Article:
YotaPhone 3 (or just Yota 3) goes officially official with dual 5.5 and 5.2-inch displays

Several years before LG or Meizu’s dual-screen smartphone experiments, a little Russian company called Yota made quite a lot of international headlines with two generations of a handset sporting two displays for a much better reason than taking rear camera selfies.

After a painfully long wait, the third-gen YotaPhone has been properly unveiled at the Russian Embassy in Beijing yesterday, which makes it pretty clear what are the main markets targeted by the mid-range 5.5-incher.

Don’t even dare dreaming of official US availability, and alas, gone are the days Yota could count on ZTE for a big mass production push. Still, the goal is to rack up one million unit sales in China before moving on to Russia, and at least at a first glance, the regional 2,398 yuan starting price feels reasonable enough.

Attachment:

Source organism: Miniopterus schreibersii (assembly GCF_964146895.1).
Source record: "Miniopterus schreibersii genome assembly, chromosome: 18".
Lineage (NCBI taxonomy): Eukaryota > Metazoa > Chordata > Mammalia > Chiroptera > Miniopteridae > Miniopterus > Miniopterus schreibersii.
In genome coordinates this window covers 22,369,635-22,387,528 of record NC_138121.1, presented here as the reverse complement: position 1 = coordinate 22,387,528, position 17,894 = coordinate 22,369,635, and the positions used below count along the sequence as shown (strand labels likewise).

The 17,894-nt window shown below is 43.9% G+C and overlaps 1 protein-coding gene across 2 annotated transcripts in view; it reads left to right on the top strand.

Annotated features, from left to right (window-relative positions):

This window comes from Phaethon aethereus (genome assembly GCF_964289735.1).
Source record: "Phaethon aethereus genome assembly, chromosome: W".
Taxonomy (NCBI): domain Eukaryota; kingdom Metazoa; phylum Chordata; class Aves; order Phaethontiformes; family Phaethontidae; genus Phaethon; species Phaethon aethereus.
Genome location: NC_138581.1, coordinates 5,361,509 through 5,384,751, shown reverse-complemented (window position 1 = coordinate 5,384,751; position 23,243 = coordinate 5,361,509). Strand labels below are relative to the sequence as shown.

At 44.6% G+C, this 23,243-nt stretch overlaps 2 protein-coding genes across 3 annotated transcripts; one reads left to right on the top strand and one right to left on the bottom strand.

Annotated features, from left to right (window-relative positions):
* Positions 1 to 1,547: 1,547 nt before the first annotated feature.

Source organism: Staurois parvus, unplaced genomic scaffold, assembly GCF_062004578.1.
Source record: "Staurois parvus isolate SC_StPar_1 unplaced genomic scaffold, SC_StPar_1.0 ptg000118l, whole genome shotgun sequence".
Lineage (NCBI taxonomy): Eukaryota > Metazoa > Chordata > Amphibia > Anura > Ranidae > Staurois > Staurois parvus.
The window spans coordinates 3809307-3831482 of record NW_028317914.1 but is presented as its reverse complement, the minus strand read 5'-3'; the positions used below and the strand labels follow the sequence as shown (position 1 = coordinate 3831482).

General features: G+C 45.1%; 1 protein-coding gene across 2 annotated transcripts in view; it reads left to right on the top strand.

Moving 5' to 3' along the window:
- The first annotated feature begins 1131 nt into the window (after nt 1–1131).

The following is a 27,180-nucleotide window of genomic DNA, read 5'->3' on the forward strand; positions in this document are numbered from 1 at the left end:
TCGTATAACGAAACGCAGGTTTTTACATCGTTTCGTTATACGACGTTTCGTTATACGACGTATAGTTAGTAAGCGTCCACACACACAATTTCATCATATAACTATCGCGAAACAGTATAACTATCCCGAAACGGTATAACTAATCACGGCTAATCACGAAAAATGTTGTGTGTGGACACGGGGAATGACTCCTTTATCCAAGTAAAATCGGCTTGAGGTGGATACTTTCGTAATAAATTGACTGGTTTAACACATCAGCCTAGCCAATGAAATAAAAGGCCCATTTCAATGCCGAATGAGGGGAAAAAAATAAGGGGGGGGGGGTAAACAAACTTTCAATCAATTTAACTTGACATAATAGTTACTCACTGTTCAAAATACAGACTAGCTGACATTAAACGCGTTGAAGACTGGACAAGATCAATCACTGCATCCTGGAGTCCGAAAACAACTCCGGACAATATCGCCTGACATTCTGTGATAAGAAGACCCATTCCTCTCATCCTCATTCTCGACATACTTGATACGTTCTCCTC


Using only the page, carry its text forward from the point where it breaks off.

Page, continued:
Equating to around $360, that’s going to net you a 64GB version, while 128 gigs of internal storage requires an extra 700 yuan for a total fee of roughly $465 (CNY 3,098).

In both cases, the YotaPhone 3 (or just Yota 3, as it’ll be known on the Asian continent) packs a respectable 4GB RAM and decently spacious 3,300 mAh battery. The primary 5.5-inch Full HD panel, confusingly marketed as an “LCD Super AMOLED” unit, is paired with arguably the phone’s top selling point – a secondary, rear-mounted 5.2-inch E-Ink display meant for e-book reading and other frugal tasks.

With Android 7.0 Nougat on the software side of things, a 12MP rear and 13MP front camera, dual SIM support and fingerprint recognition, the Yota 3 will kick off JD.com pre-orders on September 5, shipping from the 18th to early Chinese adopters.

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About The Author
Adrian Diaconescu
Adrian has had an insatiable passion for writing since he was in school and found himself writing philosophical essays about the meaning of life and the differences between light and dark beer. Later, he realized this was pretty much his only marketable skill, so he first created a personal blog (in Romanian) and then discovered his true calling, which is writing about all things tech (in English).